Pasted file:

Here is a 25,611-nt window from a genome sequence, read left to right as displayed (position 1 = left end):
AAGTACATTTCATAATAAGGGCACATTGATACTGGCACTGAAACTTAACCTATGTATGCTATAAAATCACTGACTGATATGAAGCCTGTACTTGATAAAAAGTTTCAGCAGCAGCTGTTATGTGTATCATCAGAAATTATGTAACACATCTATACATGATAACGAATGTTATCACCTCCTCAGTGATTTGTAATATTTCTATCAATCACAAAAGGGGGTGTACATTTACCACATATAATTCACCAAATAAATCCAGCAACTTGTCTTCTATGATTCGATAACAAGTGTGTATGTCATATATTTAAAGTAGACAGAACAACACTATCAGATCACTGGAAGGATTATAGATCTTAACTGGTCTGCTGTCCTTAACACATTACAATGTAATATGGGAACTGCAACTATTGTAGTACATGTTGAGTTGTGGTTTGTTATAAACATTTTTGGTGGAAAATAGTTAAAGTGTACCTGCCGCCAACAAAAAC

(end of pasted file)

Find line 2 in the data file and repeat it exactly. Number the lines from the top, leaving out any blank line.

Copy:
AAGTACATTTCATAATAAGGGCACATTGATACTGGCACTGAAACTTAACCTATGTATGCTATAAAATCACTGACTGATATGAAGCCTGTACTTGATAAAAAGTTTCAGCAGCAGCTGTTATGTGTATCATCAGAAATTATGTAACACATCTATACATGATAACGAATGTTATCACCTCCTCAGTGATTTGTAATATTTCTATCAATCACAAAAGGGGGTGTACATTTACCACATATAATTCACCAAATAAATCCAGCAACTTGTCTTCTATGATTCGATAACAAGTGTGTATGTCATATATTTAAAGTAGACAGAACAACACTATCAGATCACTGGAAGGATTATAGATCTTAACTGGTCTGCTGTCCTTAACACATTACAATGTAATATGGGAACTGCAACTATTGTAGTACATGTTGAGTTGTGGTTTGTTATAAACATTTTTGGTGGAAAATAGTTAAAGTGTACCTGCCGCCAACAAAAAC